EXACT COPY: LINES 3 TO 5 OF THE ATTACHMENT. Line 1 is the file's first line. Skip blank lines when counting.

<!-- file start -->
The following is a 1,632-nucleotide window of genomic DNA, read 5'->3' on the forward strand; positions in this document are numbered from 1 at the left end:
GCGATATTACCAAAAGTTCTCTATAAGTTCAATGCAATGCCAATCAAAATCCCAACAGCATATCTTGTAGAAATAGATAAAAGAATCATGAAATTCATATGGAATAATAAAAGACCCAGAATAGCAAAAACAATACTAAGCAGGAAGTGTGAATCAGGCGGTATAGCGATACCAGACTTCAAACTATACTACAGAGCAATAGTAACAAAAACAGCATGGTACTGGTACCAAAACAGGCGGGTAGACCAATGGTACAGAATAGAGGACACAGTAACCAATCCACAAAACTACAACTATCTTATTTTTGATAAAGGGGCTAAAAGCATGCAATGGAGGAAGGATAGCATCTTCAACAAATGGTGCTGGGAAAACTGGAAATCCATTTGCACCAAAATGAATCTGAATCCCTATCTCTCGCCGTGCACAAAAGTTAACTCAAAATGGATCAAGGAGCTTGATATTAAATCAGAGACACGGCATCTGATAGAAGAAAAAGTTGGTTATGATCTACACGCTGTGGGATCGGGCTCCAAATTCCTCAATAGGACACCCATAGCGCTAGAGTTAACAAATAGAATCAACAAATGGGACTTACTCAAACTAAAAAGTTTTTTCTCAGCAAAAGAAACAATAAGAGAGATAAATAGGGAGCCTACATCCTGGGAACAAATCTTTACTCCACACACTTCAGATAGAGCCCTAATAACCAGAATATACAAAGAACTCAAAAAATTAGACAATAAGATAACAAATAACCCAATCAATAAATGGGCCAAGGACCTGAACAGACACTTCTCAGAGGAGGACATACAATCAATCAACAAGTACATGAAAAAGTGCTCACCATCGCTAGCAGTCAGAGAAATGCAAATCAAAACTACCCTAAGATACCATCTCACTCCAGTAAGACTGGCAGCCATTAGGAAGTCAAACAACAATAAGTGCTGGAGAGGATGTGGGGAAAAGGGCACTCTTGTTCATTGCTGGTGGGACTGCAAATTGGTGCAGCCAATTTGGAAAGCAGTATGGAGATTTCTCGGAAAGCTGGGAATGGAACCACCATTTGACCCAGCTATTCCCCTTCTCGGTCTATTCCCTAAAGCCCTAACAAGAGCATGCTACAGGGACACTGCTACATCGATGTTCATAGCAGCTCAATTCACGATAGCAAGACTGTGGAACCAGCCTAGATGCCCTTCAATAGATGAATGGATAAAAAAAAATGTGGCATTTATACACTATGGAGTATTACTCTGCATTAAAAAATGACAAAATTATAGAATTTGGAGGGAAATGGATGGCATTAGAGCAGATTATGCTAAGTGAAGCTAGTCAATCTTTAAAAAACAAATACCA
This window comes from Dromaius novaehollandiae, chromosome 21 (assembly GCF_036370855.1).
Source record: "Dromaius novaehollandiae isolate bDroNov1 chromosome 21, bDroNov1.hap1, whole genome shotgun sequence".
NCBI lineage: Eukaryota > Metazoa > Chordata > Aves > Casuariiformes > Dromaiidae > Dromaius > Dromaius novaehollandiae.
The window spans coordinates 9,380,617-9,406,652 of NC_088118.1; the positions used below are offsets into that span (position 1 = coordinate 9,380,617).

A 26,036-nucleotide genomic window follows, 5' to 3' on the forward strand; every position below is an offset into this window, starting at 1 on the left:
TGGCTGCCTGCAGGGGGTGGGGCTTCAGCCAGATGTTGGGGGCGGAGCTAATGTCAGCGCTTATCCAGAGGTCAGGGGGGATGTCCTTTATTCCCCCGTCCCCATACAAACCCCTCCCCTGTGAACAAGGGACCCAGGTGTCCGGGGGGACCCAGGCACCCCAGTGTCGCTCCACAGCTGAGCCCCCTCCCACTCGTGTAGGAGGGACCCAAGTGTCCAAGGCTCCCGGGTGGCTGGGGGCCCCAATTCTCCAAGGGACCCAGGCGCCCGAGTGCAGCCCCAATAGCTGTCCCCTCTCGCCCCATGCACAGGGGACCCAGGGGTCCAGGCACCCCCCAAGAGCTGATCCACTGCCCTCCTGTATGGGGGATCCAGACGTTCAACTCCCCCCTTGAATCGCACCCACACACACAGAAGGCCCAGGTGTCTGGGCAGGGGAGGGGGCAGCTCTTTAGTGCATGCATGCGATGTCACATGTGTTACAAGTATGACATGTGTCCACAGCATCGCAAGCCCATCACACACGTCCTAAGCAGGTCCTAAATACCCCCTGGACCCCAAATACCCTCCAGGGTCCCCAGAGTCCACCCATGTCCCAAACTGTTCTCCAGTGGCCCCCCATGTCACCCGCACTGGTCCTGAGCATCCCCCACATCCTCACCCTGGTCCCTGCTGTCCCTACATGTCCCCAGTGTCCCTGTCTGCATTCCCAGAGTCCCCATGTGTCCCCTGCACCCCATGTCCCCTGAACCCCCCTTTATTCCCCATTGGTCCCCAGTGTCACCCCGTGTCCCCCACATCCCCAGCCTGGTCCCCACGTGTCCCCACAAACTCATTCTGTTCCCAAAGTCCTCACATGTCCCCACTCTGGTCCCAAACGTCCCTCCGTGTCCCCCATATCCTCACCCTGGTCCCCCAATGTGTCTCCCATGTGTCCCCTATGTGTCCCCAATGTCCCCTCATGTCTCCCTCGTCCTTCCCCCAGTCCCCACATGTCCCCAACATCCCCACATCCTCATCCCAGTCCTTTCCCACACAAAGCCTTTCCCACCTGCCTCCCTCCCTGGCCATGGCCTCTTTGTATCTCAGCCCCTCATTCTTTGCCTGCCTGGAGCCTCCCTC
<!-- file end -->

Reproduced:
This window comes from Dromaius novaehollandiae, chromosome 21 (assembly GCF_036370855.1).
Source record: "Dromaius novaehollandiae isolate bDroNov1 chromosome 21, bDroNov1.hap1, whole genome shotgun sequence".
NCBI lineage: Eukaryota > Metazoa > Chordata > Aves > Casuariiformes > Dromaiidae > Dromaius > Dromaius novaehollandiae.